“Never” and “Always” and “Everyday” will just get you down because you are not all-powerful and unchanging, and those words carry that kind of weight. Toss them out of your resolutions.

It’s much more effective to associate your resolutions to specific actions that you already do, like driving to work (throw in listening to an educational podcast or audiobook), or making breakfast (adding more fruit and less bacon), or visiting family (pray hard in advance).

The key is simplicity. Like I said before – the more seamlessly you can integrate your resolutions into your life, the more successful you will be. And scary absolutes might thwart your organic transformation.

STEP 3. Only 1 Life Changer (if you’re serious)

This is where people go crazy. They want to do everything. Be super healthy and fit and save all of their money and organize every possible nook and cranny of their home/office/cars/closets and delete Facebook and Twitter and Instagram and build an eco-village for their friends and neighbors and world peace. Yeesh. Exhausting.

This sort of thinking is like when I made a goal (a few summers ago) to walk every single sidewalk in Manhattan in a week. WHAT? THAT IS LIKE MILES AND MILES AND MILES AND MILES OF SIDEWALK. And Manhattan is hella hot in the summer. That is not a good goal. (And it did not happen).

Just ONE of life changer will be sufficient. More than one is unnecessarily overwhelming. Cut out sugar OR get rid of social media OR organize your house. A string major life changes can’t be rammed through haphazardly.

Think long and hard about the most important change you need to make (Health? Finances? Family? Work? There are a lot of possibilities) and determine how important it is for you to make this change. You can’t cut out sugar and processed food if you don’t really believe it’s vital that you do so. You can’t save tons of money unless you believe that you need to – because the alternative (spending it) is so much easier.

A few years ago, I had to cut out popular media. Facebook, television, radio, all of it. I was in the midst of a prolonged anxiety attack and pretty severe heartbreak, and for some reason that stuff made it a lot worse (maybe because I’m a Pisces). I started to realize that I felt better(much better) when I read or napped or prayed or walked or wrote, and so I did that instead.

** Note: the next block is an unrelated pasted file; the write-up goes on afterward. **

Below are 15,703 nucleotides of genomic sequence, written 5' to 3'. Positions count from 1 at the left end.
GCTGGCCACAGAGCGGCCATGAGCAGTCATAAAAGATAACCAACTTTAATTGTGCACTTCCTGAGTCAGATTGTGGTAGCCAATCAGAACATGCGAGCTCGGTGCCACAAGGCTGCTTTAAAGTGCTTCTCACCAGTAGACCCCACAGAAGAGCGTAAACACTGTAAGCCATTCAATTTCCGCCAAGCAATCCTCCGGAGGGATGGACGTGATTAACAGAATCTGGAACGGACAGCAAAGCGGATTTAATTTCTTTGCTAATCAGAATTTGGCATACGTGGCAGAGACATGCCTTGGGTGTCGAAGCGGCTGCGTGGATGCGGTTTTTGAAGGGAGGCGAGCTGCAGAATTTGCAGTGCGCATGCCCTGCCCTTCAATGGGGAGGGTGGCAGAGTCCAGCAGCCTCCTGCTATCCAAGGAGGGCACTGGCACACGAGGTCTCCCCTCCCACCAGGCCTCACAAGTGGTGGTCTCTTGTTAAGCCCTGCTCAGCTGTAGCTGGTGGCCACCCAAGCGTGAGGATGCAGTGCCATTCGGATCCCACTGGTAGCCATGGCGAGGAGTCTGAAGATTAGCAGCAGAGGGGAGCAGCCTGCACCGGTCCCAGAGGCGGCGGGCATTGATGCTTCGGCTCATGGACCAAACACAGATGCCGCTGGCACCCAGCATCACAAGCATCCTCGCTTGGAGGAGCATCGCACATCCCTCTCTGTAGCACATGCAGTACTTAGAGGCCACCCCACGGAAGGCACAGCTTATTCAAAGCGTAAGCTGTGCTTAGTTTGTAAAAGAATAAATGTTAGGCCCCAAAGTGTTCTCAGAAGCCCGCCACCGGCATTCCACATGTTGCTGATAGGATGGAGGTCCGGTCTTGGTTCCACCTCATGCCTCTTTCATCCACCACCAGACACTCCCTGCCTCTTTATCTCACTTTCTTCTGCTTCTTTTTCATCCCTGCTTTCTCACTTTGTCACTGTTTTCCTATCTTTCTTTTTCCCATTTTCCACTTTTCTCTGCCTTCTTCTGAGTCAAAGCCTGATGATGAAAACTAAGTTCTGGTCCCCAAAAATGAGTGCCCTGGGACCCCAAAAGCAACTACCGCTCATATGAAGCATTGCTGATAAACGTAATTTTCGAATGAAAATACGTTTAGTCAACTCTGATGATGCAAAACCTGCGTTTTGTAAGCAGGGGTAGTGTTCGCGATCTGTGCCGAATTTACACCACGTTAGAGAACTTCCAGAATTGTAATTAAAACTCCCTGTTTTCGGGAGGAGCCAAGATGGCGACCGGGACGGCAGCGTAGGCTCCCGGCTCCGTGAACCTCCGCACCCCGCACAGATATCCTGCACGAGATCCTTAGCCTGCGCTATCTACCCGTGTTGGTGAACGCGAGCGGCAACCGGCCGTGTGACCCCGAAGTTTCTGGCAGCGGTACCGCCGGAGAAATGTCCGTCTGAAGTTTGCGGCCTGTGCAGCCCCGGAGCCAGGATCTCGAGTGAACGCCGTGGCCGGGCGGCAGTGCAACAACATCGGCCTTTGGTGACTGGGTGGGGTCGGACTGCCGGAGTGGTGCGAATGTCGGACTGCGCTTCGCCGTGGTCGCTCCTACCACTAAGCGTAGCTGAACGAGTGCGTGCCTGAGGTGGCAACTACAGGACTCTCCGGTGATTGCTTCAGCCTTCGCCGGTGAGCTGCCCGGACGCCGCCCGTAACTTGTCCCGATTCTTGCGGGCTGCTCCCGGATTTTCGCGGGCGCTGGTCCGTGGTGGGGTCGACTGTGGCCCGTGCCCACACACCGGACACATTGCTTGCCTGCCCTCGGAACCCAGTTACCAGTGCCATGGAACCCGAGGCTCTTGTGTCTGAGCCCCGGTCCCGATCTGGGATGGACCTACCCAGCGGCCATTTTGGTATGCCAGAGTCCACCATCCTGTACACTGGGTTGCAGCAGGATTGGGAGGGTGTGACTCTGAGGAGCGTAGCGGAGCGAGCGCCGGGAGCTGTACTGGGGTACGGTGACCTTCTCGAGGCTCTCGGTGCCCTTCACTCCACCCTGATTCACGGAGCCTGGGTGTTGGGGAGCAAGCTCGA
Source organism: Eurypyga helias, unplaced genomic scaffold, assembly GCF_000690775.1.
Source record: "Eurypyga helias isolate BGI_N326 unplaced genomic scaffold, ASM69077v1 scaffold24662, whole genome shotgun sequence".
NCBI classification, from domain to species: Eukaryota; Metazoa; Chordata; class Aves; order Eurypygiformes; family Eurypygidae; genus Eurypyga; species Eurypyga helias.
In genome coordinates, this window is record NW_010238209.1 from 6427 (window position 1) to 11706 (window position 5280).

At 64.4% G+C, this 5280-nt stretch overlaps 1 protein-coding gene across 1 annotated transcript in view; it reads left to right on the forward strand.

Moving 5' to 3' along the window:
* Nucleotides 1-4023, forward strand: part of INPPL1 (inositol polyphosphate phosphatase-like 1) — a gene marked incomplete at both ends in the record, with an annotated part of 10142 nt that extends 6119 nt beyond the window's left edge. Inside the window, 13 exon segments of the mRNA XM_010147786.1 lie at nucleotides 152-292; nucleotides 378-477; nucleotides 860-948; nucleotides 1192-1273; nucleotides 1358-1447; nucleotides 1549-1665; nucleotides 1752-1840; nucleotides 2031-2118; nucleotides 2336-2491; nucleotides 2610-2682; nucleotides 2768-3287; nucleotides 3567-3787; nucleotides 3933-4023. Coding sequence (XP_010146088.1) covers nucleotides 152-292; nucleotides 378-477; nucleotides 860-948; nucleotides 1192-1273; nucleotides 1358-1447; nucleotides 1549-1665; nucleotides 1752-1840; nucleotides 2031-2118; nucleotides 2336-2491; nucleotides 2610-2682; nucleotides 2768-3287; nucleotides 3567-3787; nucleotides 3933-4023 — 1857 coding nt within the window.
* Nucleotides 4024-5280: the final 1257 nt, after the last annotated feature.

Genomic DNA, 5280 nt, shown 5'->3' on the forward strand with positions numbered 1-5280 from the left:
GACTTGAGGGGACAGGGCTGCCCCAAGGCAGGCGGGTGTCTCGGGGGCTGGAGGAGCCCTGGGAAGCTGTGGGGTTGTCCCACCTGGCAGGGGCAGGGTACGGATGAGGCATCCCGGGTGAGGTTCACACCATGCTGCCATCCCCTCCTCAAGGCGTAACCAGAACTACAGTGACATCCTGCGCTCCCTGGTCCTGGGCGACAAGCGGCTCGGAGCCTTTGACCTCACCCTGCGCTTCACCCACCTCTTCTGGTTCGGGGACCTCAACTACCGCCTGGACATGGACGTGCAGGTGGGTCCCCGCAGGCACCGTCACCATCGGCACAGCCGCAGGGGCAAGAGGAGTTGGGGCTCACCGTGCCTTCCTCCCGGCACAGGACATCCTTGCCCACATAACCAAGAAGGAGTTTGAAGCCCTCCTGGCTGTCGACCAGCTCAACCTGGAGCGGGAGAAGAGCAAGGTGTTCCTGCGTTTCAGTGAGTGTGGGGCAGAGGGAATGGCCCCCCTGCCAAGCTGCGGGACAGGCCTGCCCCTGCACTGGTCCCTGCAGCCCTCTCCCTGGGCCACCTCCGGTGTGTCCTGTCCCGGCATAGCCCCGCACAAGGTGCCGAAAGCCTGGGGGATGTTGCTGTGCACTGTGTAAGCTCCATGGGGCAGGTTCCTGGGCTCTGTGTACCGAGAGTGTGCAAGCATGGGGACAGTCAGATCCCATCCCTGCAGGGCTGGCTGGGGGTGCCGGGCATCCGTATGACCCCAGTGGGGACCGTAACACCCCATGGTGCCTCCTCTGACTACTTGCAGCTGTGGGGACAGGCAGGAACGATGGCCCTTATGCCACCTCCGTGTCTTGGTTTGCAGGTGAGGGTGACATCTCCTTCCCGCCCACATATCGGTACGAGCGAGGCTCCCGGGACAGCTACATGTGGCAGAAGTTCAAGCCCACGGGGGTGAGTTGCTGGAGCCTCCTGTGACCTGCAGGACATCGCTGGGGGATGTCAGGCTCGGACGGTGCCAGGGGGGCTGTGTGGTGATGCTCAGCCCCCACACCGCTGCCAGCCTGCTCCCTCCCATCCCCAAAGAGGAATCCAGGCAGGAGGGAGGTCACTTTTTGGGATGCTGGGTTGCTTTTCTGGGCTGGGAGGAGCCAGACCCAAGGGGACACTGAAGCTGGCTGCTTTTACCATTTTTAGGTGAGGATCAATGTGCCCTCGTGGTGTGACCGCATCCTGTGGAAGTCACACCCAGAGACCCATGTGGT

I went about a year without T.V., and I honestly didn’t miss it because I knew what I was doing needed to be done for my mental health and happiness.

Consider what makes you most unhappy. What kind of changes would you have to make to fix it? It could be a series of small, easy changes, or something much more drastic. If it’s the latter, fixate on how important it is to make the change. Why do you need to do this? What will happen? Prove to yourself (often) that it’s vital and necessary.

Then what?

Do the best you can, and don’t quit until it’s done. 

Want some extra help? We can hook you up:

Use our beautiful goal-getting workbook. 108 pages to help you clarify, organize, strategize, and execute your goals. People have used our guide to save money, lose weight, start businesses, make new friends, and much, much more.  

Or take one of our goal-getting courses. We have 4 and 6 week options, as well as classes on site in MHK and online. You’ll use the same workbook, but you’ll get the chance to work with other goal-getters and find more accountability.

That’s it. I hope you come up with some kickass resolutions and see them through. Here’s to 2017 – may it be your best year yet.